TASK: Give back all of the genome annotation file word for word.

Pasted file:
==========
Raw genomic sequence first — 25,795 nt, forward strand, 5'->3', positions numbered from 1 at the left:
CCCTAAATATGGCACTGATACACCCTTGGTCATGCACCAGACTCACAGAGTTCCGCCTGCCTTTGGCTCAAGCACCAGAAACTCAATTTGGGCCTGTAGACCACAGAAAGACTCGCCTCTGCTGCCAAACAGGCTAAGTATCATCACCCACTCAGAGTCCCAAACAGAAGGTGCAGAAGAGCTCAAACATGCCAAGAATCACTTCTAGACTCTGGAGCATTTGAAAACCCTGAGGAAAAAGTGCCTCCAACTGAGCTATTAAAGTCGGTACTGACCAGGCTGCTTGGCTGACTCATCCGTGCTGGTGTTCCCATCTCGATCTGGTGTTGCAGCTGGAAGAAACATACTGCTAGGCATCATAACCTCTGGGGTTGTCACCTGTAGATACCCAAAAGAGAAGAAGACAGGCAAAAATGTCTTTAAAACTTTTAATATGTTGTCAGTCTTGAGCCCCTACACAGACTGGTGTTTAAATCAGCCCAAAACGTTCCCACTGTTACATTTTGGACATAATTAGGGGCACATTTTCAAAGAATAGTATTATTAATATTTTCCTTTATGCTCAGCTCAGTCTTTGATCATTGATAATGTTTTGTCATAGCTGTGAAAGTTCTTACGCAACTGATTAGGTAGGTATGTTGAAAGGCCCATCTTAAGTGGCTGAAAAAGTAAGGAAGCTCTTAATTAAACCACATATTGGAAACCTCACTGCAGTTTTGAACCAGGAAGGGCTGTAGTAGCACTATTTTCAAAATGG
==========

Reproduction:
Raw genomic sequence first — 25,795 nt, forward strand, 5'->3', positions numbered from 1 at the left:
CCCTAAATATGGCACTGATACACCCTTGGTCATGCACCAGACTCACAGAGTTCCGCCTGCCTTTGGCTCAAGCACCAGAAACTCAATTTGGGCCTGTAGACCACAGAAAGACTCGCCTCTGCTGCCAAACAGGCTAAGTATCATCACCCACTCAGAGTCCCAAACAGAAGGTGCAGAAGAGCTCAAACATGCCAAGAATCACTTCTAGACTCTGGAGCATTTGAAAACCCTGAGGAAAAAGTGCCTCCAACTGAGCTATTAAAGTCGGTACTGACCAGGCTGCTTGGCTGACTCATCCGTGCTGGTGTTCCCATCTCGATCTGGTGTTGCAGCTGGAAGAAACATACTGCTAGGCATCATAACCTCTGGGGTTGTCACCTGTAGATACCCAAAAGAGAAGAAGACAGGCAAAAATGTCTTTAAAACTTTTAATATGTTGTCAGTCTTGAGCCCCTACACAGACTGGTGTTTAAATCAGCCCAAAACGTTCCCACTGTTACATTTTGGACATAATTAGGGGCACATTTTCAAAGAATAGTATTATTAATATTTTCCTTTATGCTCAGCTCAGTCTTTGATCATTGATAATGTTTTGTCATAGCTGTGAAAGTTCTTACGCAACTGATTAGGTAGGTATGTTGAAAGGCCCATCTTAAGTGGCTGAAAAAGTAAGGAAGCTCTTAATTAAACCACATATTGGAAACCTCACTGCAGTTTTGAACCAGGAAGGGCTGTAGTAGCACTATTTTCAAAATGG